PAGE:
Death in Ennis
— But the worst of all, Mr Power said, is the man who takes his own life. […]
—Temporary insanity, of course, Martin Cunningham said decisively.
U 17.621-5: What suggested scene was then reconstructed by Bloom?
The Queen’s Hotel, Ennis, county Clare, where Rudolph Bloom (Rudolf Virag) died on the evening of the 27 June 1886, at some hour unstated, in consequence of an overdose of monkshood (aconite) […]
Like Odysseus’ father Laertes, Rudolph Bloom goes to the country; like Odysseus’ mother, Antikleia, he commits suicide from grief about a loved one.3
So ironically, Joyce’s assumption that Isaac Marshall was a Jew was unfounded.
In his “scrupulous meanness” Joyce also made use of the inquest and its verdict mentioned in the papers. Memories of his father’s inquest and the phrase that was commonly applied in cases of suicide in Victorian and Edwardian times, “temporary insanity”, turn up in various places in the narrative of Ulysses. But unlike married Isaac Marshall lonely widower Rudolph Bloom died from aconite poisoning in a “room in the hotel with hunting pictures”. Death by hanging in Ulysses is almost exclusively connected with the notorious barber hangman Rumbold or the Croppy Boy, and its farcical and obscene presentation in the Cyclops and Circe episodes would have made for unwelcome connotations for the father of Leopold Bloom.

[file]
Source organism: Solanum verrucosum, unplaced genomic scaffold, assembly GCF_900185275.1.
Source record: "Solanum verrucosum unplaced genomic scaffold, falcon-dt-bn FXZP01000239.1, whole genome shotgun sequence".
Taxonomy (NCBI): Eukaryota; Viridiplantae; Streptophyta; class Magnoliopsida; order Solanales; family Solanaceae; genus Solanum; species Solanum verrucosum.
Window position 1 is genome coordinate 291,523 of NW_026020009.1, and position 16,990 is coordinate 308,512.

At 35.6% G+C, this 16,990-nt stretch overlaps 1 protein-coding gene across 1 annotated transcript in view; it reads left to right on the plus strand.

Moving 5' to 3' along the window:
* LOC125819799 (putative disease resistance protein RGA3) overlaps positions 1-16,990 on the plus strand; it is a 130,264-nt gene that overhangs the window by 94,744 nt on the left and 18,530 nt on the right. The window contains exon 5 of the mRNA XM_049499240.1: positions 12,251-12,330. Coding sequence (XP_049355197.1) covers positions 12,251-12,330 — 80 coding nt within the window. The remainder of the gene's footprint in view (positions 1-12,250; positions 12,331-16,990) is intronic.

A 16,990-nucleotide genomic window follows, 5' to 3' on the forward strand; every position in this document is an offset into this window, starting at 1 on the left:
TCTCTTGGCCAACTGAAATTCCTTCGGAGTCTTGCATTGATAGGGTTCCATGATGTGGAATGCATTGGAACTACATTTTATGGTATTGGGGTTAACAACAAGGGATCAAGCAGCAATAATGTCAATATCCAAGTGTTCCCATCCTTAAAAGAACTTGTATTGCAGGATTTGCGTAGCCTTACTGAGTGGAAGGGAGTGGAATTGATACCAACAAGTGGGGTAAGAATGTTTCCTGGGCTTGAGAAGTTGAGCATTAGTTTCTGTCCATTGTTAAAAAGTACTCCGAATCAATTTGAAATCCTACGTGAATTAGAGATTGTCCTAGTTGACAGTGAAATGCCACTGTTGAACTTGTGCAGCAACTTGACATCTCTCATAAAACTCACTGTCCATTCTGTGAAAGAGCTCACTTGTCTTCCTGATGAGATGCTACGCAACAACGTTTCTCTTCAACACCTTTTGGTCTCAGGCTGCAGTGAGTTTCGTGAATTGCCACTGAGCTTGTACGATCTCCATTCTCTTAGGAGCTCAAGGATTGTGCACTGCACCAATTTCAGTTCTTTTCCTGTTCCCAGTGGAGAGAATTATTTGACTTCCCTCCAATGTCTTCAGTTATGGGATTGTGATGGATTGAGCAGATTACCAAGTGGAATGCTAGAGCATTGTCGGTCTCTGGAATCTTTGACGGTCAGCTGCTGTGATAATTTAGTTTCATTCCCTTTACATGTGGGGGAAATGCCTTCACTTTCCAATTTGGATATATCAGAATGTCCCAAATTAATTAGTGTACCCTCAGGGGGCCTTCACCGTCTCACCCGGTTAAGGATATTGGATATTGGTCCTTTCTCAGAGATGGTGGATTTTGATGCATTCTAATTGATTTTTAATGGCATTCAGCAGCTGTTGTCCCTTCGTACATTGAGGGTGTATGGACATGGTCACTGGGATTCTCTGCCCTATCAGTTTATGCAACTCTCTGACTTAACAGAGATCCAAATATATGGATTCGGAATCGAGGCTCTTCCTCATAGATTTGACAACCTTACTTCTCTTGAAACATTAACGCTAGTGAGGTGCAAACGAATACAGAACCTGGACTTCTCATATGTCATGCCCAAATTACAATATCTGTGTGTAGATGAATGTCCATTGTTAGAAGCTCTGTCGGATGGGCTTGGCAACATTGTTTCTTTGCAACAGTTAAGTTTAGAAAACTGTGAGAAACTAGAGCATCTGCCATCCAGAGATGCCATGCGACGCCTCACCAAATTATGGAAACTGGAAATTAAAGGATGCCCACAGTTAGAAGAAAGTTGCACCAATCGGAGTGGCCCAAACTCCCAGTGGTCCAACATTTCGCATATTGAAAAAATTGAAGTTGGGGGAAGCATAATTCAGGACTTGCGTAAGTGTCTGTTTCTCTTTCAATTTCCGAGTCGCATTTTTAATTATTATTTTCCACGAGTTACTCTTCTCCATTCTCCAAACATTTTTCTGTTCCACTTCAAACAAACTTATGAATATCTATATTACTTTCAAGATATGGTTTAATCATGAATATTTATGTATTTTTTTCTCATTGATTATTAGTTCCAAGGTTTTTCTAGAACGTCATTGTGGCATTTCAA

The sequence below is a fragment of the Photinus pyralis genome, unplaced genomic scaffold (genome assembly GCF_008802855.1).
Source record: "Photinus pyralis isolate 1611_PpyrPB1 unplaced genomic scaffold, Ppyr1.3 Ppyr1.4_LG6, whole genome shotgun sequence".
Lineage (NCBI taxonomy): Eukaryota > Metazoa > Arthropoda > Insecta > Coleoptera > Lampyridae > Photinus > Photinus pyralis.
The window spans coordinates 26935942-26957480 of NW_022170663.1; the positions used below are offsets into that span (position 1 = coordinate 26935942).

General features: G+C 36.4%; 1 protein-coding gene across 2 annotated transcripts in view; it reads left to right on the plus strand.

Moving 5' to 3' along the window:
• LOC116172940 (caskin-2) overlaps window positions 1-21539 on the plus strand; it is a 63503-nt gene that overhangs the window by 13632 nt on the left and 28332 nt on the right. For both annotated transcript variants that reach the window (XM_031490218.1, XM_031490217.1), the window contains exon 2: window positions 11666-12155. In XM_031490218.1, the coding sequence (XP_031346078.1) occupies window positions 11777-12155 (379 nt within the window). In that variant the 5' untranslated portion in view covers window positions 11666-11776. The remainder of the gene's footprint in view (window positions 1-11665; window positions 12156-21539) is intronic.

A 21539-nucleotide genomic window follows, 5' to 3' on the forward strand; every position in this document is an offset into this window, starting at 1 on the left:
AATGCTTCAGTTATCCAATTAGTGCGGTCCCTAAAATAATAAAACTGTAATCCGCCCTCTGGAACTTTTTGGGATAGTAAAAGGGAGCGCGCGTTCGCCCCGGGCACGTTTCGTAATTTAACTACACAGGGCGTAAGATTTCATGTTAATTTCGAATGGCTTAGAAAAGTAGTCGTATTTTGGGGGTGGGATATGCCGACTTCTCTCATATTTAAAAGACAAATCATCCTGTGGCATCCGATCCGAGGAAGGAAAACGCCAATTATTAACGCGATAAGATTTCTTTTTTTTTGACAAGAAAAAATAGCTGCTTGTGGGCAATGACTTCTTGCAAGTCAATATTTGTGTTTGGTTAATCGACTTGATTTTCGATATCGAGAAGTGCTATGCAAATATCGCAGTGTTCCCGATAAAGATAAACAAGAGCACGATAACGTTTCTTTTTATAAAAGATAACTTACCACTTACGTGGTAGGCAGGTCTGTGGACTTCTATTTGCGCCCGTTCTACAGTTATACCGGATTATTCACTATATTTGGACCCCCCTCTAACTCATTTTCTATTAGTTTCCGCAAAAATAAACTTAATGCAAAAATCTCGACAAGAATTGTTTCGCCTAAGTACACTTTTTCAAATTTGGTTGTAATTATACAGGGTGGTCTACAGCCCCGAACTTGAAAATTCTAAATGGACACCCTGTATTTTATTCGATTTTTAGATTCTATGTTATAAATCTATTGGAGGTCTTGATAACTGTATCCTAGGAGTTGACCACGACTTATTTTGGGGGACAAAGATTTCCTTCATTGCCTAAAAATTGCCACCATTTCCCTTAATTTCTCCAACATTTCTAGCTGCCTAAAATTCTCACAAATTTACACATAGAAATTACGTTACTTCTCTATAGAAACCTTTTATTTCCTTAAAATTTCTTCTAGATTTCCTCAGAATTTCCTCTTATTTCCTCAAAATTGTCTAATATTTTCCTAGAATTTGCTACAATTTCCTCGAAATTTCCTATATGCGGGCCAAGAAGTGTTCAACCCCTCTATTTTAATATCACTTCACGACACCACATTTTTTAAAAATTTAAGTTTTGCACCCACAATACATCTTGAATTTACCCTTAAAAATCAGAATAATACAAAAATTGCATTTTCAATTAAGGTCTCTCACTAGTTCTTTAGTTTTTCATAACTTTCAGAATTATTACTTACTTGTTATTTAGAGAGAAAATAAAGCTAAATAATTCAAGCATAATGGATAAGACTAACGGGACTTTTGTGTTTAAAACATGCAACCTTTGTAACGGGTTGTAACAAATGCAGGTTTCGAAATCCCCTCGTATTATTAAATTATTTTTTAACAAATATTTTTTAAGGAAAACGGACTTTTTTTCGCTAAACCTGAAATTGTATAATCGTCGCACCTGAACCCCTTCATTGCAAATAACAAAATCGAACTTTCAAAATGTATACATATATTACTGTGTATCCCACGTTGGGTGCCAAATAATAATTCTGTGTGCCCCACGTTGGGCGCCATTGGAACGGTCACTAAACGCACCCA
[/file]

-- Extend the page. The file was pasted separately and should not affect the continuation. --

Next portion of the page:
1 The Freeman’s Journal, The Irish Examiner, The Irish Independent of 2 October and the Weekly Irish Times of 6 October 1917 carried similar reports, though only the Irish Independent uses “hanging from a beam” rather than “suspended” and “coachhouse” rather than “coach-house” as the other papers.
2 Neither Marshall nor his wife were actually born in Yorkshire. (I am grateful to Declan Barron for clarifying several genealogical issues.)
3 The fate of Bloom’s mother is uncertain.
4 By some miraculous coincidence Joyce first chose Margaret as Bloom's mother's Christian name before he replaced it by Ellen, but it is highly unlikely that Joyce actually knew the first name of Marshall's wife.
5 The Limerick Leader of 5 January 1916, p. , still names Roughan as proprietor.
6 Clare County Library graveyard inscriptions: Joyce Ida May’s death date must have been mistranscribed, as she died on 11 October 1953.
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